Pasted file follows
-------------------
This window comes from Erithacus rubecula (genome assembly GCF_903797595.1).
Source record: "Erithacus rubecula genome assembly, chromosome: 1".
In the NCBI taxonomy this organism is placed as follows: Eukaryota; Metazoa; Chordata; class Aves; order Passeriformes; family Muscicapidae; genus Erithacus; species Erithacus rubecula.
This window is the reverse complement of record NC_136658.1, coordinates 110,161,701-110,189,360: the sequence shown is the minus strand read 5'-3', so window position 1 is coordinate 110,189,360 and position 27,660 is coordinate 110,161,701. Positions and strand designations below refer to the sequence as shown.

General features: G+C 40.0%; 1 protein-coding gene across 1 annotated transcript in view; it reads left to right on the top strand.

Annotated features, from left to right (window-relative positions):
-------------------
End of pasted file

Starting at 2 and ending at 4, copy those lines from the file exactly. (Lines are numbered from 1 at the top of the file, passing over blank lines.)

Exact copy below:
Source record: "Erithacus rubecula genome assembly, chromosome: 1".
In the NCBI taxonomy this organism is placed as follows: Eukaryota; Metazoa; Chordata; class Aves; order Passeriformes; family Muscicapidae; genus Erithacus; species Erithacus rubecula.
This window is the reverse complement of record NC_136658.1, coordinates 110,161,701-110,189,360: the sequence shown is the minus strand read 5'-3', so window position 1 is coordinate 110,189,360 and position 27,660 is coordinate 110,161,701. Positions and strand designations below refer to the sequence as shown.